Entick v Carrington is one of the canons of English public law and in 2015 it is 250 years old. In 1762 the Earl of Halifax, one of His Majesty’s Principal Secretaries of State, despatched Nathan Carrington and three other of the King’s messengers to John Entick’s house in Stepney. They broke into his house, seizing his papers and causing significant damage. Why? Because he was said to have written seditious papers published in the Monitor. Entick sued Carrington and the other messengers for trespass. The defendants argued that the Earl of Halifax had given them legal authority to act as they had. Lord Camden ruled firmly in Entick’s favour, holding that the warrant of a Secretary of State could not render lawful actions such as these which were otherwise unlawful.TOC after the jump.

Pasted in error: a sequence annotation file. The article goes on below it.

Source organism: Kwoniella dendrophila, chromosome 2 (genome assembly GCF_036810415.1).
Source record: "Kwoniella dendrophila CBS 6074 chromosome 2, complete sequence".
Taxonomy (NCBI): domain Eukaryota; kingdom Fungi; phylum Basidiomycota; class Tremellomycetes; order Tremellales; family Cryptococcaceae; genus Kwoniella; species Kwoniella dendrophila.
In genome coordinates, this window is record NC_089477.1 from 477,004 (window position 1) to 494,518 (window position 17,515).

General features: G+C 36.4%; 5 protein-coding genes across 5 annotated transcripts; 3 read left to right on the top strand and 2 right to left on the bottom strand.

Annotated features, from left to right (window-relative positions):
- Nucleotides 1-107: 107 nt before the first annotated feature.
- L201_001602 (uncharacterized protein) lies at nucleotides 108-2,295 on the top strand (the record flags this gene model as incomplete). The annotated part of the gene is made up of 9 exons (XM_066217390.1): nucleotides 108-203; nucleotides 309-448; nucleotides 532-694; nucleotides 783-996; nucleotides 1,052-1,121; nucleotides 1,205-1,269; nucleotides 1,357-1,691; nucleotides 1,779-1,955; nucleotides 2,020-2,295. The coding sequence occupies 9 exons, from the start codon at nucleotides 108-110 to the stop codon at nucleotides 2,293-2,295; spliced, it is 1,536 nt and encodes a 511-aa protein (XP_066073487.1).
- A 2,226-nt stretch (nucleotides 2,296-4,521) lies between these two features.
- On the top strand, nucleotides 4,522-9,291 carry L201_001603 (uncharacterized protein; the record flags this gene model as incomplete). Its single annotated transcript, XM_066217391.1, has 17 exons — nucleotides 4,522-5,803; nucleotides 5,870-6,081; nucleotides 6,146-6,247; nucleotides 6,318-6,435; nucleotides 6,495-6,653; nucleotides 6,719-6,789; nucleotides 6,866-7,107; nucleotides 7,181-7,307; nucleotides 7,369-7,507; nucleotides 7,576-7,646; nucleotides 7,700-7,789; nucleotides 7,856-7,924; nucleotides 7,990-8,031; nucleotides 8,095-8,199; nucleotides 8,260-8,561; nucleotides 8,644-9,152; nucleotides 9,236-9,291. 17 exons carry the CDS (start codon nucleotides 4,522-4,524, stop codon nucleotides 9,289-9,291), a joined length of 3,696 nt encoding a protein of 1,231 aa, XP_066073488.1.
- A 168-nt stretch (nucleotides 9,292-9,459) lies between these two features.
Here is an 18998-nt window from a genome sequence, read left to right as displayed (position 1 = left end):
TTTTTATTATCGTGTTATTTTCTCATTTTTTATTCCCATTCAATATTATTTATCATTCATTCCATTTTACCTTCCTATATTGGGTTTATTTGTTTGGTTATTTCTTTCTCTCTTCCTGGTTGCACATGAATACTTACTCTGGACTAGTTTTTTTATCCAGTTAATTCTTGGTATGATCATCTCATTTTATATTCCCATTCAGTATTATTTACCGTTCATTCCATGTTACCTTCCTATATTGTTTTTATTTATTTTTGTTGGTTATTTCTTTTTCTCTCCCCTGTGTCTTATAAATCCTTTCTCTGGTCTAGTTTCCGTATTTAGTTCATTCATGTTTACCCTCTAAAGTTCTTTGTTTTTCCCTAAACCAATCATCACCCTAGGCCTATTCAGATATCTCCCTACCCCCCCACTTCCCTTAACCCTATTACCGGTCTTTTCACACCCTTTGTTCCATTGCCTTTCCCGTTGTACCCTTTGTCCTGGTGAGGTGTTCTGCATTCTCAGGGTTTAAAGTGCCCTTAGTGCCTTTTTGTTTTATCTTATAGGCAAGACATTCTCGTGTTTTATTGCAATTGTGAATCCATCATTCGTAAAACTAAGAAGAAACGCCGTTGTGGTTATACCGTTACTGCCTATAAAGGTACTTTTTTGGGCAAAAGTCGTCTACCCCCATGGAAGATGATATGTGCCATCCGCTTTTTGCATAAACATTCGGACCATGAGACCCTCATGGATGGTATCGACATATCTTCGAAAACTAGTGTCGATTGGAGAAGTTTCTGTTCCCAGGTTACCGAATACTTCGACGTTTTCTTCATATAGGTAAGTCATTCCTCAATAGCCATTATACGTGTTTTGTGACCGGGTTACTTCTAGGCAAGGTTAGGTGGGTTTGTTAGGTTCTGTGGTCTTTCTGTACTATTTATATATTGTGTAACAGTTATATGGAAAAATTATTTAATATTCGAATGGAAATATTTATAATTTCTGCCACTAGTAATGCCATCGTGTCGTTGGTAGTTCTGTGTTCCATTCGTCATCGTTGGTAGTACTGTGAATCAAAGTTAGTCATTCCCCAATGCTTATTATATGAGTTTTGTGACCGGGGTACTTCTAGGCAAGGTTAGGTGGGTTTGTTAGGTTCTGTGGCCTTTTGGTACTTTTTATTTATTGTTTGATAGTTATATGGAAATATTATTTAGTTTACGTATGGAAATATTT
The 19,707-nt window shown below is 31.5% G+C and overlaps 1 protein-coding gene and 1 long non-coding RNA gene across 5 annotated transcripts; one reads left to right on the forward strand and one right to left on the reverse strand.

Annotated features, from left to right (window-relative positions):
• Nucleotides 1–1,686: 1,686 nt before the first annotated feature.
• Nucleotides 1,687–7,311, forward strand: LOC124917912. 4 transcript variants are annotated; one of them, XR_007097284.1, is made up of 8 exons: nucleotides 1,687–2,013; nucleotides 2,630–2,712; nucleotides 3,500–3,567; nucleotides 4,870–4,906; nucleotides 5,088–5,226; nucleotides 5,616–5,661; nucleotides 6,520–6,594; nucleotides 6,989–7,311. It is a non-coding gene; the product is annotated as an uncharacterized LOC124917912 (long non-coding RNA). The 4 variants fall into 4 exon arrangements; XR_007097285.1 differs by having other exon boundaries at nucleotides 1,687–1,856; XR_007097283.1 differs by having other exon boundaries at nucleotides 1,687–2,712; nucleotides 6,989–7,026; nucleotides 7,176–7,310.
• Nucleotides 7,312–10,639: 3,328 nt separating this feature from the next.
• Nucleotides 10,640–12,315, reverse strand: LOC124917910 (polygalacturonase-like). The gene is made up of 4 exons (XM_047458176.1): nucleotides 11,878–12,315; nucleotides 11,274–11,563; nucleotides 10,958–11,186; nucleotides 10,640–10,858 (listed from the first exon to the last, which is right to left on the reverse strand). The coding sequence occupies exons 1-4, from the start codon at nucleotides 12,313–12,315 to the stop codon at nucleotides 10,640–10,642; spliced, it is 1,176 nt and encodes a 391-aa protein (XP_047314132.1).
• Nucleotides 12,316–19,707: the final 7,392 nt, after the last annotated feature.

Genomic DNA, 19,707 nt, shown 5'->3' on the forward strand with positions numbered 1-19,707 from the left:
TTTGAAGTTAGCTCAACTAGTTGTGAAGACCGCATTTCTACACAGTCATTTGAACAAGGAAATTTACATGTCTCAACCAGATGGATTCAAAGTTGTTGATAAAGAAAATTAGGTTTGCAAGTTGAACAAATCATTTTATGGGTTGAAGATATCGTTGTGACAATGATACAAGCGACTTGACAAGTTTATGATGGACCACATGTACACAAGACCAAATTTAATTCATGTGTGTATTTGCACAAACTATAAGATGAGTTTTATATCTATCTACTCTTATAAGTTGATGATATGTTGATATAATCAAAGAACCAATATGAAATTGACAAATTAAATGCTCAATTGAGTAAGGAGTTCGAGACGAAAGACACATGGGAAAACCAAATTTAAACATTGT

The case is a canonical statement of the common law’s commitment to the constitutional principle of the rule of law. In this collection, leading public lawyers reflect on the history of the case, the enduring importance of the legal principles for which it stands, and the broader implications of Entick v Carrington 250 years on.
Introduction, Adam Tomkins and Paul Scott
1. The Politics and People of Entick v Carrington, David Feldman
2. Revisiting Entick v Carrington: Seditious Libel and State Security Laws in Eighteenth-Century England, Tom Hickman
3. Entick and Carrington, the Propaganda Wars and Liberty of the Press, Jacob Rowbottom
4. Was Entick v Carrington a Landmark? Timothy Endicott
5. Entick v Carrington and the Legal Protection of Property, Paul Scott
6. The Authority of Entick v Carrington, Adam Tomkins
7. Law, Liberty and Entick v Carrington, Denis Baranger
8. Entick v Carrington in Scots Law, Tom Mullen
Appendix: Entick v Carrington (1765) 19 State Trials 1029